Skills: Recognizing The Unhidden

Skills are grouped into classes; some have different scores for Left, Right, or Two Handed use. Some are impacted by condition level. The rules talk about rolling to increase skills, a mechanic familiar to players of Chaosium’s systems, among others.

Then there’s the skill descriptions. Most are pretty bog-standard so far. And it may be the fact I’m writing this late in day when I’m tired (usually, I set aside time on weekends for this blog, but today, some whim struck me to work on it now), but I’m starting to find the author’s personal style to be almost charming. I mean, I praised Hargrave for it, and the Princeton folks, so why not? (Well, for one, 1989 is not 1977 and standards change.)

For example, under Climb, Mr. Gordon writes “This system will be improved as I learn more about climbing. Please excuse my lack of knowledge.” And, earlier in the paragraph, “Forget those cheesy climbing spikes in other games.” Consider them forgotten.

BTW, the use of “riffle” for “rifle” is endemic; it can’t be blamed on a typo. If there was one word (well, one word not included in Carlin’s famous monologue) I’d expect a Marine to be able to spell, it would be “rifle”. Sigh.

Following a longstanding RPG tradition of “highly variable detail”, while many of the skills include detailed rules and modifiers, “Pick Pockets” is almost mechanics-free, noting only that “This skill should not be blown out of proportion”, and that other skills, such as Hide in Cover or Move Silently may have to be used “in conjunction”. The skills, overall, have the mix of ultra-detailed mechanics and generic “just be reasonable” advice that pretty much defined early gaming.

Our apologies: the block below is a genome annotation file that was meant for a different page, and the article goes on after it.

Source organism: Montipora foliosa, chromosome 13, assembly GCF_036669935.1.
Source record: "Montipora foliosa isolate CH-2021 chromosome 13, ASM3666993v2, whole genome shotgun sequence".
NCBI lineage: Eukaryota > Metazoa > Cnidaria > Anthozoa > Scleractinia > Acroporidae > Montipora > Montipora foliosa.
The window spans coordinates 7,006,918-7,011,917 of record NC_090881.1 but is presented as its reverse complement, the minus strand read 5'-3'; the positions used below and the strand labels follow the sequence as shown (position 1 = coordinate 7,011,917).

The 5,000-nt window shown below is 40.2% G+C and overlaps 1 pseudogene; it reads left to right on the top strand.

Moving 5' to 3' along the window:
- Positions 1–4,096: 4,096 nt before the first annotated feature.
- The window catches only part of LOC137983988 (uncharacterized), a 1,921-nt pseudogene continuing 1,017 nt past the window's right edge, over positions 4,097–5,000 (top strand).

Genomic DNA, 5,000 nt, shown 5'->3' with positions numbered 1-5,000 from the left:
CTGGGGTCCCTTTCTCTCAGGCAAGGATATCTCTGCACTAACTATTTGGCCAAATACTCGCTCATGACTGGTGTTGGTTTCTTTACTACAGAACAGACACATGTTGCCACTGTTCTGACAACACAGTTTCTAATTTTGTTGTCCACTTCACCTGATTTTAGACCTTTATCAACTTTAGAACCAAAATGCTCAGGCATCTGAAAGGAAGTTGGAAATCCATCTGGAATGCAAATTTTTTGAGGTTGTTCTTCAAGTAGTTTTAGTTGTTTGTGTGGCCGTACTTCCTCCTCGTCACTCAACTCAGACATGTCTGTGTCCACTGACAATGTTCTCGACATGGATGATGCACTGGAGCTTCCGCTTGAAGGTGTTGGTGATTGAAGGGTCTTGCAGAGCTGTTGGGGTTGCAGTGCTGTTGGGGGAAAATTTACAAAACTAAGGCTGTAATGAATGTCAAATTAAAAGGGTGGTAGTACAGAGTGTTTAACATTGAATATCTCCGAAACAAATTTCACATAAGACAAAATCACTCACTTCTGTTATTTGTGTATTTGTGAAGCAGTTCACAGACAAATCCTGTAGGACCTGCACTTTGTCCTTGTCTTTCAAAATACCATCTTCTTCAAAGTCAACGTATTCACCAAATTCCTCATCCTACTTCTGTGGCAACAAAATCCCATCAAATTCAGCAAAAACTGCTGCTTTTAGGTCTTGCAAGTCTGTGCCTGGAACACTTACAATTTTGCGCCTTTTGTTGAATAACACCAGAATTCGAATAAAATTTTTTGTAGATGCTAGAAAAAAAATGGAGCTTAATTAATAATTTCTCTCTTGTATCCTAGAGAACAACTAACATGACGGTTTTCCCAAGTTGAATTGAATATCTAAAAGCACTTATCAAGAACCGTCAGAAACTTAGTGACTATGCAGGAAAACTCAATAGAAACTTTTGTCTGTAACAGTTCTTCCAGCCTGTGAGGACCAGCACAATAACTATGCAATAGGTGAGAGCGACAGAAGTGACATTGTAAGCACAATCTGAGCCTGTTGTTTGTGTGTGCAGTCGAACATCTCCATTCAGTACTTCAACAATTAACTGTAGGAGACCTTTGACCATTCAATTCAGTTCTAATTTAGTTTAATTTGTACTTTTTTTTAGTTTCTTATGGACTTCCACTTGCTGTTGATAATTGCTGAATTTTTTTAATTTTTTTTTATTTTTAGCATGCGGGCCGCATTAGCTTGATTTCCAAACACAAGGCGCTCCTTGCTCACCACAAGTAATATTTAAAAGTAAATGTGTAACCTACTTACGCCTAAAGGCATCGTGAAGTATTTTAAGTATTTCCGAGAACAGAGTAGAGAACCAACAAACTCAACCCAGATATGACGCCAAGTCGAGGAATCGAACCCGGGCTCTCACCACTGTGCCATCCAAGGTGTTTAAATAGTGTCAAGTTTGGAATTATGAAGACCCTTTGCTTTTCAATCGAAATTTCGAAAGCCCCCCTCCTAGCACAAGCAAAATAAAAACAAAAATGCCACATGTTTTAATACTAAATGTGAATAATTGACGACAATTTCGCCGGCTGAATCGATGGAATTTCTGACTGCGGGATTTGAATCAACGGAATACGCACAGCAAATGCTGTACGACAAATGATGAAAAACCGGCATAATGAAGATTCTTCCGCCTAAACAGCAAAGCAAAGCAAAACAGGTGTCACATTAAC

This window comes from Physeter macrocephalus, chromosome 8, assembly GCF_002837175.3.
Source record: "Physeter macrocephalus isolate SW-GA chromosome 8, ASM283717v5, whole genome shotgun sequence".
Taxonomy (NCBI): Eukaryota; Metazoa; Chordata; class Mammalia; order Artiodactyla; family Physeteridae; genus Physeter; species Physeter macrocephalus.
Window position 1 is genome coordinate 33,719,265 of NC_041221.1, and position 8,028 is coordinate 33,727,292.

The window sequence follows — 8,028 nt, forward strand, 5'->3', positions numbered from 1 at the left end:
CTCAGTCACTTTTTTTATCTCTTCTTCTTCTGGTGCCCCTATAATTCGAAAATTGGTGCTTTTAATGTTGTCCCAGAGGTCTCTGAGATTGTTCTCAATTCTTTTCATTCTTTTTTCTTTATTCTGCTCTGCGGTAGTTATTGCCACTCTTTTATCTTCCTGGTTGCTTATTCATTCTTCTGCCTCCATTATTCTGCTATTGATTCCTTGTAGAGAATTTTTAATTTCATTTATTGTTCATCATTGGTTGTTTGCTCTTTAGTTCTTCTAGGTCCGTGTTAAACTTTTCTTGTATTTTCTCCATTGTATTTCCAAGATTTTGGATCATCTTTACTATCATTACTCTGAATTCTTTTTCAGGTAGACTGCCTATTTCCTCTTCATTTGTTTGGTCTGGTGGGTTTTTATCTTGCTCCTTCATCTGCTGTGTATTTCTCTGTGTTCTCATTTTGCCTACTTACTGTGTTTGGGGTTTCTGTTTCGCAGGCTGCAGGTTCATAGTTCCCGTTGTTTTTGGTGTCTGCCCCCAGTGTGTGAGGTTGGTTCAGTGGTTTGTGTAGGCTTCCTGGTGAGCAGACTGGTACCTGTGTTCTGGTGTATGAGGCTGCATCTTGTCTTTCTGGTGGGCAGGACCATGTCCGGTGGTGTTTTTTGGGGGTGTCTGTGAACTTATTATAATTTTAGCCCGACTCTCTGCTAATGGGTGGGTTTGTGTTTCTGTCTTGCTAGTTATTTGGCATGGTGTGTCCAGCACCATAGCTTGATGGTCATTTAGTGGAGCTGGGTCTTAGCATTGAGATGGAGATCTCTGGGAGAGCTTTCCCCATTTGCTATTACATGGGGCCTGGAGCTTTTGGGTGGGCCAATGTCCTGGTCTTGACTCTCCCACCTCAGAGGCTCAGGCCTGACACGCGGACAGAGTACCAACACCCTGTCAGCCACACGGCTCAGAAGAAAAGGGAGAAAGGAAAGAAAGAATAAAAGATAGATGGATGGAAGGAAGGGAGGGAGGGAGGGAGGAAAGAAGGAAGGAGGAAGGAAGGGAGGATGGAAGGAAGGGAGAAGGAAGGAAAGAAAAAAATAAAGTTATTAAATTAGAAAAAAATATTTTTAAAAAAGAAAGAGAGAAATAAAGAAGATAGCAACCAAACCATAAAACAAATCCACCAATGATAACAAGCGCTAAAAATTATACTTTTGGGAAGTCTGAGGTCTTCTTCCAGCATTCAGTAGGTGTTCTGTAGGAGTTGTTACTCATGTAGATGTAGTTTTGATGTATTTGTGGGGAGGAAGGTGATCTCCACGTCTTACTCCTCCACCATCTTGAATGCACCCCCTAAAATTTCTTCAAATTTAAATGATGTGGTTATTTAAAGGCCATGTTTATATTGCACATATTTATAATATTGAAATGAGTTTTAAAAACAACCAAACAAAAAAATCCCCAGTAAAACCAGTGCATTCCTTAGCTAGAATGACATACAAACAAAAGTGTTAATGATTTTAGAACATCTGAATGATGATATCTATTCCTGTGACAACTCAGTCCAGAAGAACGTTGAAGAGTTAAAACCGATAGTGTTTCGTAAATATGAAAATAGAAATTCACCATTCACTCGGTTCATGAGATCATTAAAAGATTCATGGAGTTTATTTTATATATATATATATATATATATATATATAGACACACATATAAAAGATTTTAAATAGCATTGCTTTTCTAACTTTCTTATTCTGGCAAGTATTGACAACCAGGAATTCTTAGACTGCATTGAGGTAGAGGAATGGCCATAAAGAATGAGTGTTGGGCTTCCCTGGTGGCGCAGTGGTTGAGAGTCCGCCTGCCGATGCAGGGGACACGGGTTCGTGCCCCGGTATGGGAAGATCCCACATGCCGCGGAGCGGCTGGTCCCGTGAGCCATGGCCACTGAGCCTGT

(Speaking of detail… “Sound Detection” is distinct from “Sound Recognition”, and “Recognize Hidden Object” is distinct from “Recognize Camouflage(sic) Object” and “Recognize Unhidden Object”. Yes, that’s a skill. It’s used to recognize something someone tried, but failed, to hide. Yeah. I had the same reaction. Moving on.

Oh, hey, I opened the book to start working on this again, and found the “rounds at maximum” chart… with my Strength and Con I can go 18 rounds at “maximum effort”, if you know what I mean, and I think you do, wink wink, nudge nudge, say no more. If I rest for 12 rounds, I will regain my full “Max Rounds”, but if I rest for 2 rounds, I can regain 3 rounds. The mechanical concept here is actually pretty interesting. It lets you take a brief rest in combat (including, per a note, fighting defensively) to regain 3 rounds of maximum effort, which presents a useful tactical option and a way to model someone who, in the course of an ongoing fight, chooses to take a little time to recover, pulling back for a few rounds before resuming the full-on battle. Most games, in my experience, have either no fatigue/exhaustion type systems, or have a pool which can only be refreshed outside of combat.

Well, I was going to try to figure out my skills, but the exact rules for assigning a starting character’s skills are not clear. I think I’ve found all the relevant bits and bobs, but I’m not sure how to put them together in the right order just yet, so, this article just became a two parter.

[1]Boy, did they choose the wrong profession! Where did people get the idea RPGs are a great way to earn a living? RPG writers are paid less per word than pulp writers of the 1930s… unadjusted for inflation. Let that sink in.

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One Response to Road Rebels

  1. Pingback: Road Rebels Part II | Lizard's Gaming and Geekery Site